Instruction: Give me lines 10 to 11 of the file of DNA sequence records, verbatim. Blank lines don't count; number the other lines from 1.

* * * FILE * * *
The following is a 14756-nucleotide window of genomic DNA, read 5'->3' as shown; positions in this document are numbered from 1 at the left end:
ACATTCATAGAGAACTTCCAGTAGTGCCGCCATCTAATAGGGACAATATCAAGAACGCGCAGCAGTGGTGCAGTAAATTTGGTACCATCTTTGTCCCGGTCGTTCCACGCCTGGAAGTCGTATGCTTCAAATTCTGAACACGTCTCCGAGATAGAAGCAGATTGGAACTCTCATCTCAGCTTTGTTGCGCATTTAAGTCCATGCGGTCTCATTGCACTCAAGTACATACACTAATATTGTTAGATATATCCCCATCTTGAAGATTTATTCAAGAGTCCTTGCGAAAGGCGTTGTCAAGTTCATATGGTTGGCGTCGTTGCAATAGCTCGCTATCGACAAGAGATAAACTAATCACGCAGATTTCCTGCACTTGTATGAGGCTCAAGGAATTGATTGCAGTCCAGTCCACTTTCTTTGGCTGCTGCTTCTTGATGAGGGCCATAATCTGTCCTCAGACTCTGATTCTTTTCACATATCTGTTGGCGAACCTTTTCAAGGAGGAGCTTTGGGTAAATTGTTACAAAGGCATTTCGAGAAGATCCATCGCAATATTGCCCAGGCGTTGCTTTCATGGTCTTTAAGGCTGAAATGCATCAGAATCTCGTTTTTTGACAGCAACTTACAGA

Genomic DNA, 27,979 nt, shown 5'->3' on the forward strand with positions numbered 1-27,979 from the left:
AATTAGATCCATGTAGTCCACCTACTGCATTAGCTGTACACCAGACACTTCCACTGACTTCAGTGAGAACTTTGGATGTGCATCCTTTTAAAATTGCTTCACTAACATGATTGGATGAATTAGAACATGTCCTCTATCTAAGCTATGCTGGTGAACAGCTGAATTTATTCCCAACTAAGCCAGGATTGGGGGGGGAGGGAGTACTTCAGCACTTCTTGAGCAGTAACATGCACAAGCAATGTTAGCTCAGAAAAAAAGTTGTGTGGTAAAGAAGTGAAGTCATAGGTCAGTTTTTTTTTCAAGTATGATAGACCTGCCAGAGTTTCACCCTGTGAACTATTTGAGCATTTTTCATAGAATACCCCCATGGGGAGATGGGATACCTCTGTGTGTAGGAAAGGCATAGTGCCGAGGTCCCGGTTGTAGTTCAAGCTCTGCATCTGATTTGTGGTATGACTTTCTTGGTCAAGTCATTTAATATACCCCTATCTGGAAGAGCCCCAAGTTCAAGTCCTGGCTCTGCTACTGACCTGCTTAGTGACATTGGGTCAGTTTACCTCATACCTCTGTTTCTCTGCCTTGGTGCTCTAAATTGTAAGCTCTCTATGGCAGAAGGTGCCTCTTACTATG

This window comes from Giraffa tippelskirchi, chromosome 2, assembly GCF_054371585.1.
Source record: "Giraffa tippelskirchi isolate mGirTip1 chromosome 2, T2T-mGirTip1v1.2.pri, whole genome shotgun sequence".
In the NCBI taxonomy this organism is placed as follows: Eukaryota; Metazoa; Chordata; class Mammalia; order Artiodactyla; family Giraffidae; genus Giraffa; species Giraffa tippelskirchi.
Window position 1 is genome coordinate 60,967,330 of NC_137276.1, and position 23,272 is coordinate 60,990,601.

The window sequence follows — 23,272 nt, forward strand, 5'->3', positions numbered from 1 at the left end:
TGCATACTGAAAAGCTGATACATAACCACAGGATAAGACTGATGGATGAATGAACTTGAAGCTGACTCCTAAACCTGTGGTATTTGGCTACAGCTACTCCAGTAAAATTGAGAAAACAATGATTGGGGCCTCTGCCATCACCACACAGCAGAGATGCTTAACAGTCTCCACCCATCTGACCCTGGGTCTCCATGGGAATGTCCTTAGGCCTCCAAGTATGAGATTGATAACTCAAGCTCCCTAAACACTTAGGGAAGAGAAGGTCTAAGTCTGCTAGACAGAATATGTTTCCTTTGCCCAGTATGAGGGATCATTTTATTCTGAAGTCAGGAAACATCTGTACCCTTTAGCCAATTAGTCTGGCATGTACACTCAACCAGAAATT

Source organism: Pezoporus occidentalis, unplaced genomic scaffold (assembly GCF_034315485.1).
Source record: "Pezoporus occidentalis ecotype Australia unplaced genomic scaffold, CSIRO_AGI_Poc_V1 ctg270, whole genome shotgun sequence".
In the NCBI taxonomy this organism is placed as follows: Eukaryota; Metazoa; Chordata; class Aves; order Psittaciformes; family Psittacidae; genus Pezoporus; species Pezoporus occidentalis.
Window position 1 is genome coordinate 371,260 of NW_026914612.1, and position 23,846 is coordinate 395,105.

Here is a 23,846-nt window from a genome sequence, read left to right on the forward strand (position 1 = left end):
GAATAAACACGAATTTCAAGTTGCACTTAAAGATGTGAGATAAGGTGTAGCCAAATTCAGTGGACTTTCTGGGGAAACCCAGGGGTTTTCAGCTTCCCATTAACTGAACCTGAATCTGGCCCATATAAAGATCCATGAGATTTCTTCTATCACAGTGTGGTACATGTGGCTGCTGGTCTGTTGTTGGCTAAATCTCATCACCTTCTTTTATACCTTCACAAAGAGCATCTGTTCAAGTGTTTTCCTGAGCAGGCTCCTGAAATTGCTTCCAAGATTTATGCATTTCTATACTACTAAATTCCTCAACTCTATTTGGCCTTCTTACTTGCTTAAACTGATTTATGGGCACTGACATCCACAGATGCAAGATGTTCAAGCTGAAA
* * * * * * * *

TGCATACTGAAAAGCTGATACATAACCACAGGATAAGACTGATGGATGAATGAACTTGAAGCTGACTCCTAAACCTGTGGTATTTGGCTACAGCTACTCCAGTAAAATTGAGAAAACAATGATTGGGGCCTCTGCCATCACCACACAGCAGAGATGCTTAACAGTCTCCACCCATCTGACCCTGGGTCTCCATGGGAATGTCCTTAGGCCTCCAAGTATGAGATTGATAACTCAAGCTCCCTAAACACTTAGGGAAGAGAAGGTCTAAGTCTGCTAGACAGAATATGTTTCCTTTGCCCAGTATGAGGGATCATTTTATTCTGAAGTCAGGAAACATCTGTACCCTTTAGCCAATTAGTCTGGCATGTACACTCAACCAGAAATT

Source organism: Pezoporus occidentalis, unplaced genomic scaffold (assembly GCF_034315485.1).